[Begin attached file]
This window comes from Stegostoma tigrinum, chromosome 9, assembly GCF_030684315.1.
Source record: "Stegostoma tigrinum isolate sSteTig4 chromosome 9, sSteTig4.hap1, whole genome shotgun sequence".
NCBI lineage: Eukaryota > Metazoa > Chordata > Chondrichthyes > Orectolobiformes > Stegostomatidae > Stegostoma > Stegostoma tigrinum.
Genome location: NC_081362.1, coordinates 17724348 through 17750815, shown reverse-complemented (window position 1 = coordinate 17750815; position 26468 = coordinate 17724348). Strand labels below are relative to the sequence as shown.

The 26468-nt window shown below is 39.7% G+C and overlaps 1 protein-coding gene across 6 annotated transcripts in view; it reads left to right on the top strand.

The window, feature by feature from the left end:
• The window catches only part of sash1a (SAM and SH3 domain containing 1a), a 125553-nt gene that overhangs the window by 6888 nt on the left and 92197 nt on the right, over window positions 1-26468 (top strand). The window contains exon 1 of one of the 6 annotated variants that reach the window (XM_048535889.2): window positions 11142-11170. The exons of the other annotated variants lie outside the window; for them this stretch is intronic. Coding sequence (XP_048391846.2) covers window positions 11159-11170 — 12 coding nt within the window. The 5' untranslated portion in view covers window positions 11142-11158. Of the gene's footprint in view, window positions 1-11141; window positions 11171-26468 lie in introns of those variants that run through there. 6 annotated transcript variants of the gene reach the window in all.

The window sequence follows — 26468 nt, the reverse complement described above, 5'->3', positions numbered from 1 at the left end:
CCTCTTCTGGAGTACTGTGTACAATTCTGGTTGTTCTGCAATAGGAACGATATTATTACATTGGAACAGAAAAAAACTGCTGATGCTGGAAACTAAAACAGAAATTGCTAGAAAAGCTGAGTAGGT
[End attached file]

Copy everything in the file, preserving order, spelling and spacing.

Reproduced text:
This window comes from Stegostoma tigrinum, chromosome 9, assembly GCF_030684315.1.
Source record: "Stegostoma tigrinum isolate sSteTig4 chromosome 9, sSteTig4.hap1, whole genome shotgun sequence".
NCBI lineage: Eukaryota > Metazoa > Chordata > Chondrichthyes > Orectolobiformes > Stegostomatidae > Stegostoma > Stegostoma tigrinum.
Genome location: NC_081362.1, coordinates 17724348 through 17750815, shown reverse-complemented (window position 1 = coordinate 17750815; position 26468 = coordinate 17724348). Strand labels below are relative to the sequence as shown.

The 26468-nt window shown below is 39.7% G+C and overlaps 1 protein-coding gene across 6 annotated transcripts in view; it reads left to right on the top strand.

The window, feature by feature from the left end:
• The window catches only part of sash1a (SAM and SH3 domain containing 1a), a 125553-nt gene that overhangs the window by 6888 nt on the left and 92197 nt on the right, over window positions 1-26468 (top strand). The window contains exon 1 of one of the 6 annotated variants that reach the window (XM_048535889.2): window positions 11142-11170. The exons of the other annotated variants lie outside the window; for them this stretch is intronic. Coding sequence (XP_048391846.2) covers window positions 11159-11170 — 12 coding nt within the window. The 5' untranslated portion in view covers window positions 11142-11158. Of the gene's footprint in view, window positions 1-11141; window positions 11171-26468 lie in introns of those variants that run through there. 6 annotated transcript variants of the gene reach the window in all.

The window sequence follows — 26468 nt, the reverse complement described above, 5'->3', positions numbered from 1 at the left end:
CCTCTTCTGGAGTACTGTGTACAATTCTGGTTGTTCTGCAATAGGAACGATATTATTACATTGGAACAGAAAAAAACTGCTGATGCTGGAAACTAAAACAGAAATTGCTAGAAAAGCTGAGTAGGT